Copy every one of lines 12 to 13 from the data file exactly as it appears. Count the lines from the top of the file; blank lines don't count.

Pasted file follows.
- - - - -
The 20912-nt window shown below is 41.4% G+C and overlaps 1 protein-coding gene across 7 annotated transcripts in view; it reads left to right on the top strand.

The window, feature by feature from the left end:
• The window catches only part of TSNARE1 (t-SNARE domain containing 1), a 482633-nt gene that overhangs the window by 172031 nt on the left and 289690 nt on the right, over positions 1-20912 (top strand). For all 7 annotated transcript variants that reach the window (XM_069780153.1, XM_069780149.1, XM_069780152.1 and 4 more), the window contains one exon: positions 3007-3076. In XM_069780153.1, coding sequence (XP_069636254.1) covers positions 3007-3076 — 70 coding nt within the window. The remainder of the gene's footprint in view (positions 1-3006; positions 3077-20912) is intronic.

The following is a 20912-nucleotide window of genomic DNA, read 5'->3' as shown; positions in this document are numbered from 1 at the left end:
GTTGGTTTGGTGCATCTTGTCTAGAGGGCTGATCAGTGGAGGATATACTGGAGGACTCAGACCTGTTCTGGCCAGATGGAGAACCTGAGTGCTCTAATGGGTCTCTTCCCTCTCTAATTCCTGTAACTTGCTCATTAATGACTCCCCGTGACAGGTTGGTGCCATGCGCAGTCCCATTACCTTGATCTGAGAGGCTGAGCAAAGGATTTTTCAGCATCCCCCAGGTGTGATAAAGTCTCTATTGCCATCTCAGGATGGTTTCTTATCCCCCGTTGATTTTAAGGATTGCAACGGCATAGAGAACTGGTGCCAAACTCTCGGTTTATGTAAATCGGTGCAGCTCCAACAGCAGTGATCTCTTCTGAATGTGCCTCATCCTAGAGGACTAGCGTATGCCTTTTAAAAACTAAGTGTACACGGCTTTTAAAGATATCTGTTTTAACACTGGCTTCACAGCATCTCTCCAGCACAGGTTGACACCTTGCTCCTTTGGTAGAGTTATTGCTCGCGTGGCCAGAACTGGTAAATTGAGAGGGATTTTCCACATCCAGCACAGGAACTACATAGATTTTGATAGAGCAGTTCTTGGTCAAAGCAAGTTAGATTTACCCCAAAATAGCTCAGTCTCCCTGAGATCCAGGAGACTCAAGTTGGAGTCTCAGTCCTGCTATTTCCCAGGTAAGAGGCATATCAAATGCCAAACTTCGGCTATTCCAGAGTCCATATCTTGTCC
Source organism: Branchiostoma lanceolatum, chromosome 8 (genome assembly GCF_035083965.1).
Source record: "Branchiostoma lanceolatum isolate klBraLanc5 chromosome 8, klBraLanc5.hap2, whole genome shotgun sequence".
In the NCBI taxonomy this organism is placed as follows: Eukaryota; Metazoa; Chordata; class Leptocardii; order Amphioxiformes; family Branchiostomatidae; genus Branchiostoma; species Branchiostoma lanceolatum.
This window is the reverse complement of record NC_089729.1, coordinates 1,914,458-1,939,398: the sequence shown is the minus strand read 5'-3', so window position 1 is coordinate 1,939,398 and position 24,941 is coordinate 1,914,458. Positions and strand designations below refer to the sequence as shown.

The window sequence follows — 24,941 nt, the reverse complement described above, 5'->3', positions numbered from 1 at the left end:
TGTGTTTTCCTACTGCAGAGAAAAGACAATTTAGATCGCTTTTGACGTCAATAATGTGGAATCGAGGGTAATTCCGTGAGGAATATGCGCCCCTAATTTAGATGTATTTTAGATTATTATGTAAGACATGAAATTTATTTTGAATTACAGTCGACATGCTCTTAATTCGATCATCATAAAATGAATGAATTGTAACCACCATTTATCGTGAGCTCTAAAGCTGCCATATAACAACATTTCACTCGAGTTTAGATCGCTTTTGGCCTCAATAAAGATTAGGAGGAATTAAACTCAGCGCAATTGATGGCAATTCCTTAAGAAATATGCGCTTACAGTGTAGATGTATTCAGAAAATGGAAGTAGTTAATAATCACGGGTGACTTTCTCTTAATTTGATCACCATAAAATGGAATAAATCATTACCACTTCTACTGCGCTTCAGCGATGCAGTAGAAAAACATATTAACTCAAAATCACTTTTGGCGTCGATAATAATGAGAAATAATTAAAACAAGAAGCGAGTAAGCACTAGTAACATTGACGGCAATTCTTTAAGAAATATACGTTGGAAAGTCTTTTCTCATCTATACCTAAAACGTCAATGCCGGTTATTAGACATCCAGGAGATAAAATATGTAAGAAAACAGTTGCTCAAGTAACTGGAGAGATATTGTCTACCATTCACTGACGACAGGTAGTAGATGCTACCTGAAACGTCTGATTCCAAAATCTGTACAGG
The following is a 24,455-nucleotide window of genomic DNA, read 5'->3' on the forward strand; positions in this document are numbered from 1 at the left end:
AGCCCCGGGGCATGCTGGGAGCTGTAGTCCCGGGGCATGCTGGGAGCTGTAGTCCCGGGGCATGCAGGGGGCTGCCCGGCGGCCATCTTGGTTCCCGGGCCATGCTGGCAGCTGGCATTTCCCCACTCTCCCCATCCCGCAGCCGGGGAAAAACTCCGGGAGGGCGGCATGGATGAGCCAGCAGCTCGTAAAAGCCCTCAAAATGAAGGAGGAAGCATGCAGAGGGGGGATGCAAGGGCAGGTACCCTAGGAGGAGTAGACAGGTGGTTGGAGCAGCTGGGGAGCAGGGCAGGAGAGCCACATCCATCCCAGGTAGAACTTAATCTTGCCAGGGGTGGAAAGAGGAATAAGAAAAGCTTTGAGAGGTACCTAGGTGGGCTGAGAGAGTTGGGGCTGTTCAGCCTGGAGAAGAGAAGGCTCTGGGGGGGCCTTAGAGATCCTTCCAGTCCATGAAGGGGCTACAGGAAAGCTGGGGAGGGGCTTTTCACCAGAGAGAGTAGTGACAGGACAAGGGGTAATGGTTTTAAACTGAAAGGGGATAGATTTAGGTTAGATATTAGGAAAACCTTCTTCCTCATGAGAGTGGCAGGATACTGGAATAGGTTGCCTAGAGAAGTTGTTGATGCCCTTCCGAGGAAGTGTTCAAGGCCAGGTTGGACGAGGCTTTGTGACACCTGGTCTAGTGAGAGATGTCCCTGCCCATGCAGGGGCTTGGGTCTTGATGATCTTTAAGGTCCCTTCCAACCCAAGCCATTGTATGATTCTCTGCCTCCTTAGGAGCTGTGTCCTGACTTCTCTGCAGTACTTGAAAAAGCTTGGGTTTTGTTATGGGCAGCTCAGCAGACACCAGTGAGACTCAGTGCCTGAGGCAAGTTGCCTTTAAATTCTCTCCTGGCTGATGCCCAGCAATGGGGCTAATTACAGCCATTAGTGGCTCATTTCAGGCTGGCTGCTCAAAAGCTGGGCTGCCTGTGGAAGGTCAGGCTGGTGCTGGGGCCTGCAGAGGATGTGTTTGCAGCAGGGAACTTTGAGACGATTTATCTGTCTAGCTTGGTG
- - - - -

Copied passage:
The following is a 24,455-nucleotide window of genomic DNA, read 5'->3' on the forward strand; positions in this document are numbered from 1 at the left end:
AGCCCCGGGGCATGCTGGGAGCTGTAGTCCCGGGGCATGCTGGGAGCTGTAGTCCCGGGGCATGCAGGGGGCTGCCCGGCGGCCATCTTGGTTCCCGGGCCATGCTGGCAGCTGGCATTTCCCCACTCTCCCCATCCCGCAGCCGGGGAAAAACTCCGGGAGGGCGGCATGGATGAGCCAGCAGCTCGTAAAAGCCCTCAAAATGAAGGAGGAAGCATGCAGAGGGGGGATGCAAGGGCAGGTACCCTAGGAGGAGTAGACAGGTGGTTGGAGCAGCTGGGGAGCAGGGCAGGAGAGCCACATCCATCCCAGGTAGAACTTAATCTTGCCAGGGGTGGAAAGAGGAATAAGAAAAGCTTTGAGAGGTACCTAGGTGGGCTGAGAGAGTTGGGGCTGTTCAGCCTGGAGAAGAGAAGGCTCTGGGGGGGCCTTAGAGATCCTTCCAGTCCATGAAGGGGCTACAGGAAAGCTGGGGAGGGGCTTTTCACCAGAGAGAGTAGTGACAGGACAAGGGGTAATGGTTTTAAACTGAAAGGGGATAGATTTAGGTTAGATATTAGGAAAACCTTCTTCCTCATGAGAGTGGCAGGATACTGGAATAGGTTGCCTAGAGAAGTTGTTGATGCCCTTCCGAGGAAGTGTTCAAGGCCAGGTTGGACGAGGCTTTGTGACACCTGGTCTAGTGAGAGATGTCCCTGCCCATGCAGGGGCTTGGGTCTTGATGATCTTTAAGGTCCCTTCCAACCCAAGCCATTGTATGATTCTCTGCCTCCTTAGGAGCTGTGTCCTGACTTCTCTGCAGTACTTGAAAAAGCTTGGGTTTTGTTATGGGCAGCTCAGCAGACACCAGTGAGACTCAGTGCCTGAGGCAAGTTGCCTTTAAATTCTCTCCTGGCTGATGCCCAGCAATGGGGCTAATTACAGCCATTAGTGGCTCATTTCAGGCTGGCTGCTCAAAAGCTGGGCTGCCTGTGGAAGGTCAGGCTGGTGCTGGGGCCTGCAGAGGATGTGTTTGCAGCAGGGAACTTTGAGACGATTTATCTGTCTAGCTTGGTG